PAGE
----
FIG. 4 is an example bytecode 400 that is verified as having equivalence, in accordance with an embodiment of the present invention. In this example, optimizer 112 can identify and verify methods having equivalence and reduce slow dispatch.

In this instance, a method “foo” is being compiled. JIT compiler 106 receives virtual call 402 (e.g., getSize) and identifies the implementation method is method 404 (e.g., bar). JIT compiler 106 can further identify class 406 (e.g., MyList) as the base class. JIT compiler 106 can further identify that method 404 points JIT compiler 106 to objects 410 and 412 and that conditions 414 indicate which object (e.g., objects 410 or 412) to retrieve at runtime which triggers JIT compiler 106 to initiate a devirtualization with a guard test.

JIT compiler 106 can detect abstract class 416, identified as “MyList”, and first subclass 418, identified as “MyArrayList”. JIT compiler 106 can further identify that an implementation of virtual call 402 is object 410 (e.g., “MyArrayList.getSize( )”). JIT compiler 106 can further identify second subclass 420, identified as “MyLinkedList”, and a corresponding other implementation of virtual call 402 is object 412 (e.g., “MyLinkedList.getsize( )”).

Responsive to determining that there is more than one implementation of virtual call 402, JIT compiler 106 calls optimizer 112 to determine equivalence between the two implementation methods (e.g., objects 410 and 412). Optimizer 112 can then verify equivalence by identifying and comparing objects 410 and 412 to verify that objects 410 and 412 have the same bytecodes. In this example, objects 410 and 412 are shown as having the same bytecode. Optimizer 112 can then verify that the constant pool reference has equivalence by identifying and comparing the constant pool reference both objects 410 and 412 point to. In this example, objects 410 and 412 are shown as having equivalence with respect to the constant pool reference because fields 419 and 421 (which correspond to objects 410 and 412, respectively) have the same offset. Optimizer 112 can then verify that objects 410 and 412 have equivalence and that the binary code generated for inlined object 410 would be identical to the binary code that would have been generated for object 412, had object 412 been inlined. Accordingly, JIT compiler 106 does not need to consider the second implementation for virtual call 402.

FIG. 5 is a block diagram of internal and external components of a computer system 500, which is representative of the computer systems of FIG. 1, in accordance with an embodiment of the present invention. It should be appreciated that FIG. 5 provides only an illustration of one implementation and does not imply any limitations with regard to the environments in which different embodiments may be implemented. In general, the components illustrated in FIG. 5 are representative of any electronic device capable of executing machine-readable program instructions. Examples of computer systems, environments, and/or configurations that may be represented by the components illustrated in FIG. 5 include, but are not limited to, personal computer systems, server computer systems, thin clients, thick clients, laptop computer systems, tablet computer systems, cellular telephones (e.g., smart phones), multiprocessor systems, microprocessor-based systems, network PCs, minicomputer systems, mainframe computer systems, and distributed cloud computing environments that include any of the above systems or devices.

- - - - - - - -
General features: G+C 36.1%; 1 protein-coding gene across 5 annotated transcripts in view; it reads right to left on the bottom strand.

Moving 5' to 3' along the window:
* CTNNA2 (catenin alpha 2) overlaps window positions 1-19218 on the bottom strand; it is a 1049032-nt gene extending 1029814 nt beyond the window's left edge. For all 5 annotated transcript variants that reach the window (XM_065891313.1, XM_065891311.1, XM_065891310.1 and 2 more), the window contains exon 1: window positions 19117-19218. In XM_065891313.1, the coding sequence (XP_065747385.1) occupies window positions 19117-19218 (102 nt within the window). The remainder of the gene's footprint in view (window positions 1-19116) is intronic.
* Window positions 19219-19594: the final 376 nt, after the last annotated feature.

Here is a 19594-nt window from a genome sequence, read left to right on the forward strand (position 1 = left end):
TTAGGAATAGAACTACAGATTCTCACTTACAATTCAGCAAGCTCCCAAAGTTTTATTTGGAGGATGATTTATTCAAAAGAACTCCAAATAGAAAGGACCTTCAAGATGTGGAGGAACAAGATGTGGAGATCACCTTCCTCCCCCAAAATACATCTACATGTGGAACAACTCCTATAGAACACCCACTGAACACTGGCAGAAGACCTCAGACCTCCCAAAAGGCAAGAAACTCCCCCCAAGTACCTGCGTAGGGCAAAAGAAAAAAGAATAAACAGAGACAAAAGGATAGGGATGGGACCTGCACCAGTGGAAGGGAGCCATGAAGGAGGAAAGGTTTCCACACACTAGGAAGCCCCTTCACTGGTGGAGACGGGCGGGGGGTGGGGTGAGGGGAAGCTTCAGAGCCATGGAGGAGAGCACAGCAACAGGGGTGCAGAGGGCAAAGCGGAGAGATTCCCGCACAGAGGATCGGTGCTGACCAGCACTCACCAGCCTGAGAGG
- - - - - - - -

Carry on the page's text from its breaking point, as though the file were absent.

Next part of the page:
Computer system 500 includes communications fabric 502, which provides for communications between one or more processors 504, memory 506, persistent storage 508, communications unit 512, and one or more input/output (I/O) interfaces 514. Communications fabric 502 can be implemented with any architecture designed for passing data and/or control information between processors (such as microprocessors, communications and network processors, etc.), system memory, peripheral devices, and any other hardware components within a system. For example, communications fabric 502 can be implemented with one or more buses.

Memory 506 and persistent storage 508 are computer-readable storage media. In this embodiment, memory 506 includes random access memory (RAM) 516 and cache memory 518. In general, memory 506 can include any suitable volatile or non-volatile computer-readable storage media. Software is stored in persistent storage 508 for execution and/or access by one or more of the respective processors 504 via one or more memories of memory 506.

Persistent storage 508 may include, for example, a plurality of magnetic hard disk drives. Alternatively, or in addition to magnetic hard disk drives, persistent storage 408 can include one or more solid state hard drives, semiconductor storage devices, read-only memories (ROM), erasable programmable read-only memories (EPROM), flash memories, or any other computer-readable storage media that is capable of storing program instructions or digital information.

The media used by persistent storage 508 can also be removable. For example, a removable hard drive can be used for persistent storage 508. Other examples include optical and magnetic disks, thumb drives, and smart cards that are inserted into a drive for transfer onto another computer-readable storage medium that is also part of persistent storage 508.